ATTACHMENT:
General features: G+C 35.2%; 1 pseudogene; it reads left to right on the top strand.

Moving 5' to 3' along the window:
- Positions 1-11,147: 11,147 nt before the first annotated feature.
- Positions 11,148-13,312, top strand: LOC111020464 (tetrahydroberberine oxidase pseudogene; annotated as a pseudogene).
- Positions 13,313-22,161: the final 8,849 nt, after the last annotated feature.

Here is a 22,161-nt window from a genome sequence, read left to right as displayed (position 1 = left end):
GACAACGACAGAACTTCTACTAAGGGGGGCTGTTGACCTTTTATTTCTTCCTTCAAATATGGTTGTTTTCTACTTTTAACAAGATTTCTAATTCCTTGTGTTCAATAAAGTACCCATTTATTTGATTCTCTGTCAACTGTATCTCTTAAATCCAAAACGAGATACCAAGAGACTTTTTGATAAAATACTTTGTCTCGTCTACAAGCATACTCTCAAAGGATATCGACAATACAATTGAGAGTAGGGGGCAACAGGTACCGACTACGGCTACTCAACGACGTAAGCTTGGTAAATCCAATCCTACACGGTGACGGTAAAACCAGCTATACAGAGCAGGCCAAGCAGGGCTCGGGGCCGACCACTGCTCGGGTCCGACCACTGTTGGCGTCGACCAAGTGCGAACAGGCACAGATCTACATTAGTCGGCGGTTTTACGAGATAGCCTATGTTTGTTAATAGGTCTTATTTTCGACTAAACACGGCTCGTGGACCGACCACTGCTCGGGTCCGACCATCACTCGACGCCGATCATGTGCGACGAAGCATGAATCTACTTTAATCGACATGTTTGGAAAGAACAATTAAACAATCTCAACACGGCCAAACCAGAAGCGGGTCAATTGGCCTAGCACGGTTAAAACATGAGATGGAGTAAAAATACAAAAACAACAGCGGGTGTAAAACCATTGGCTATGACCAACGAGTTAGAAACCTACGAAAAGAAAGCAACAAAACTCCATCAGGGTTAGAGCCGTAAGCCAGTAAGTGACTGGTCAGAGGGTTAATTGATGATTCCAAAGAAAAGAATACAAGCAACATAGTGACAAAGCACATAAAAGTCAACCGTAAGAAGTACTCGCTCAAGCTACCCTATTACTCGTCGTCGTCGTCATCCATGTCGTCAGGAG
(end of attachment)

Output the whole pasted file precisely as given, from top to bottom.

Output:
General features: G+C 35.2%; 1 pseudogene; it reads left to right on the top strand.

Moving 5' to 3' along the window:
- Positions 1-11,147: 11,147 nt before the first annotated feature.
- Positions 11,148-13,312, top strand: LOC111020464 (tetrahydroberberine oxidase pseudogene; annotated as a pseudogene).
- Positions 13,313-22,161: the final 8,849 nt, after the last annotated feature.

Here is a 22,161-nt window from a genome sequence, read left to right as displayed (position 1 = left end):
GACAACGACAGAACTTCTACTAAGGGGGGCTGTTGACCTTTTATTTCTTCCTTCAAATATGGTTGTTTTCTACTTTTAACAAGATTTCTAATTCCTTGTGTTCAATAAAGTACCCATTTATTTGATTCTCTGTCAACTGTATCTCTTAAATCCAAAACGAGATACCAAGAGACTTTTTGATAAAATACTTTGTCTCGTCTACAAGCATACTCTCAAAGGATATCGACAATACAATTGAGAGTAGGGGGCAACAGGTACCGACTACGGCTACTCAACGACGTAAGCTTGGTAAATCCAATCCTACACGGTGACGGTAAAACCAGCTATACAGAGCAGGCCAAGCAGGGCTCGGGGCCGACCACTGCTCGGGTCCGACCACTGTTGGCGTCGACCAAGTGCGAACAGGCACAGATCTACATTAGTCGGCGGTTTTACGAGATAGCCTATGTTTGTTAATAGGTCTTATTTTCGACTAAACACGGCTCGTGGACCGACCACTGCTCGGGTCCGACCATCACTCGACGCCGATCATGTGCGACGAAGCATGAATCTACTTTAATCGACATGTTTGGAAAGAACAATTAAACAATCTCAACACGGCCAAACCAGAAGCGGGTCAATTGGCCTAGCACGGTTAAAACATGAGATGGAGTAAAAATACAAAAACAACAGCGGGTGTAAAACCATTGGCTATGACCAACGAGTTAGAAACCTACGAAAAGAAAGCAACAAAACTCCATCAGGGTTAGAGCCGTAAGCCAGTAAGTGACTGGTCAGAGGGTTAATTGATGATTCCAAAGAAAAGAATACAAGCAACATAGTGACAAAGCACATAAAAGTCAACCGTAAGAAGTACTCGCTCAAGCTACCCTATTACTCGTCGTCGTCGTCATCCATGTCGTCAGGAG